Botswana: Talking business with founder of beekeeping and honey production company

Kago Monggae

Kago’s Bees is a beekeeping and honey production company located in Ramotswa, a town 36km south of Botswana’s capital Gaborone. Founder Kago Monggae (29) answers our questions.

1. Give us your elevator pitch.

Kago’s Bees offers bee removals and relocation as well as honey sales and distribution from our own managed beehives. This year, we included beekeeping consultation and management support to help hobbyists and aspiring start-ups. In an effort to develop our product offering, we are exploring the manufacturing of cosmetics using beeswax, honey and other organic ingredients.

2. Where do you sell your honey?

Our largest sales channel is to individual clients. We do business with curio shops and novelty stores focusing on confectionery and speciality food items. In season, our clients place orders with us and we schedule weekly deliveries to fulfil orders.

3. How did you finance your start-up?

The business was self-funded. I began in 2012 while at university and intended to try beekeeping as a hobby. I acquired some bees after purchasing the first box and earned a small income while I developed my knowledge and understanding of beekeeping. Following several short courses in South Africa, I formally developed a business model in 2018. I injected some of my savings as initial capital to fund business operations and procure more beehives and additional tools and equipment.

4. If you were given $1 million to invest in your company now, where would it go?

With our current expansion challenges, I would acquire adequate land in a suitable area. It would provide the business with sufficient natural resources to populate an exponential number of beehives to increase annual honey production. I would also invest in equipment: beehive boxes, safety gear, and operational and processing tools. This will facilitate more honey and beeswax production.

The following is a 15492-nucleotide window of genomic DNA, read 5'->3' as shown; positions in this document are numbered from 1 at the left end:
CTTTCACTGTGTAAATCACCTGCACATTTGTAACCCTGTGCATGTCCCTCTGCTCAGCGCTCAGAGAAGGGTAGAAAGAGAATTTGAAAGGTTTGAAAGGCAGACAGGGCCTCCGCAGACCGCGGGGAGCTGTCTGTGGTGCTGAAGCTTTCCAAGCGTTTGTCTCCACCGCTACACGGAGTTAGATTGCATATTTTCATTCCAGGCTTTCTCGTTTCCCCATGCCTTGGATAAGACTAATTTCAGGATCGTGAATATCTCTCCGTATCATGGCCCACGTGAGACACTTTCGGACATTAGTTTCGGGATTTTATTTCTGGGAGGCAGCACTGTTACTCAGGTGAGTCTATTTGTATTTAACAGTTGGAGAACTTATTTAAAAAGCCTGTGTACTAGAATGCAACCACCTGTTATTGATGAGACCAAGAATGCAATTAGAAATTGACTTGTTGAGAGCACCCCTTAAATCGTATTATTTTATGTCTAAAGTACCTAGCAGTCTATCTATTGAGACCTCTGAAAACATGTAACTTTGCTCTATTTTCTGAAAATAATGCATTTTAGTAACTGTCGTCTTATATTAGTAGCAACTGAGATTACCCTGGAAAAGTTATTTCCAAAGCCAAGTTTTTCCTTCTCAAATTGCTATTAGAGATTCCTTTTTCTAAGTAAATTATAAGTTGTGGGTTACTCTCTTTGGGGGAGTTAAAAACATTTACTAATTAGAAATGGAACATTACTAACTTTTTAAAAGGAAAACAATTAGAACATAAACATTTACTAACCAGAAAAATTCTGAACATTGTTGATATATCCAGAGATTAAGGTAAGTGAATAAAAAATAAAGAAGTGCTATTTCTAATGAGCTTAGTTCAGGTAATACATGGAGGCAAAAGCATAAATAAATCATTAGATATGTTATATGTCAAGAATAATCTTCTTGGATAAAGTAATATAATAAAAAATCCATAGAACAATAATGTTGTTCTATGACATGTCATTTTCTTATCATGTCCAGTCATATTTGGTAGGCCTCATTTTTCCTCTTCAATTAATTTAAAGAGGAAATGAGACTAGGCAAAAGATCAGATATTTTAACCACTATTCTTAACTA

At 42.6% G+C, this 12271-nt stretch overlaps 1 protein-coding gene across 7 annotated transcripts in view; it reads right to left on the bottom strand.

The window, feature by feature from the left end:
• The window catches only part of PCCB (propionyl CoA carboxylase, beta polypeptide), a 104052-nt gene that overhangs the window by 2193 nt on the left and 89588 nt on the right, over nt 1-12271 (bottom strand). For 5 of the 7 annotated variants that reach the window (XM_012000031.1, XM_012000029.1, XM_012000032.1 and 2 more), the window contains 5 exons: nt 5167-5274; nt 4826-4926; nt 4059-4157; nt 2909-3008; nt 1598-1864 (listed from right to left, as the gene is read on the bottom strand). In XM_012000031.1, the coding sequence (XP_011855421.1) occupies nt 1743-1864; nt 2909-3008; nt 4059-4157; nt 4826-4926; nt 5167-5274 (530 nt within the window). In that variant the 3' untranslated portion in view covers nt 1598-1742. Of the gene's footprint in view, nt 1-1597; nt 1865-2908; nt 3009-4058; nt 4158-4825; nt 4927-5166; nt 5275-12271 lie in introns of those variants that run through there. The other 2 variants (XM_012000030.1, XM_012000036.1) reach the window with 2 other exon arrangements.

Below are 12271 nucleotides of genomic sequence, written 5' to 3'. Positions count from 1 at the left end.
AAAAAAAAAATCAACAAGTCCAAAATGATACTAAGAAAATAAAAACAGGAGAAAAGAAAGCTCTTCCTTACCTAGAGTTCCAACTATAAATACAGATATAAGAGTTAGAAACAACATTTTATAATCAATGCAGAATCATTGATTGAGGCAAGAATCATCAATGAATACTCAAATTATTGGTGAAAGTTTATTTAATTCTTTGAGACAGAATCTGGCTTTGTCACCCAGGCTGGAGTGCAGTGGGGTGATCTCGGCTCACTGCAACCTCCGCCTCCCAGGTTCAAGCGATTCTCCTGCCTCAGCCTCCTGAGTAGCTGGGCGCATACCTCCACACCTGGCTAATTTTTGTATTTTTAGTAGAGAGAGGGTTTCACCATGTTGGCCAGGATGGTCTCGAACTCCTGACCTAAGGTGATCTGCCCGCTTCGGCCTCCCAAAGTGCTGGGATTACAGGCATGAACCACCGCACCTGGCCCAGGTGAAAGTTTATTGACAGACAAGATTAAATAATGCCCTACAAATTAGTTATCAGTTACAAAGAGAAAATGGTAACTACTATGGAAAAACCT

Finally, I would use a portion of the funds for activities that empower the local community to farm and produce honey. In this way, I can expand my production capabilities and enable individuals to earn an income through supplier agreements with us. By doing this, I will realise my vision of Kago’s Bees as a honey aggregator; a business that pools honey from smaller producers that can be sold commercially.

A routine inspection of a beehive.

5. What risks does your business face?

One of the top risks is legal risk in terms of human-wildlife conflict. African honey bees are far more aggressive than other species across the world. Our risk is people claiming against the business for being stung or inconvenienced by the movement of bees.

We also struggle with theft and vandalism of the hives. We place our bees in isolated areas in rural or peri-urban settings as we want to minimise our bees’ encounters with processed sugars, pesticides and poisons that are prevalent in urban environments.

Environmental risks include frequent droughts which have an adverse effect on the flowering of many plant species. It limits the availability of bee forage (flowers the bees feed on to make honey) and reduces their honey production.

6. Describe your most exciting entrepreneurial moment.

My most exciting moment was when I heard I had been selected for the 2019 Tony Elumelu Foundation Entrepreneurship Programme. It came at a time when I was actively looking at ways to grow my business through additional capital.

I came across the application process on social media and gave it a shot. I was successful and continue to leverage off the learnings of the programme. The successful completion of the programme gave our business access to a seed capital grant that was used for extra equipment and tools.

7. Tell us about your biggest mistake.

Bees are highly defensive creatures and can become aggressive. Food resources were limited at the start of this season and the bees became highly defensive towards any potential threat.

I have bred dogs for several years and recently had an incident where some of my puppies agitated a few colonies. Puppies chew everything and discovered a hive. They began biting and swatting the bees which caused a stinging frenzy. One of my dogs and four puppies were stung to death.

My mistake was not restricting their interaction. There is no way of controlling bees once they are at this level of agitation and they die once they have stung. It drastically reduced my bee populations in those boxes.

I learnt to manage my system better. What happened to my dogs could have very easily been somebody’s child or a passer-by, therefore it is imperative that I continue to keep safety and security at the pinnacle of my business practices.

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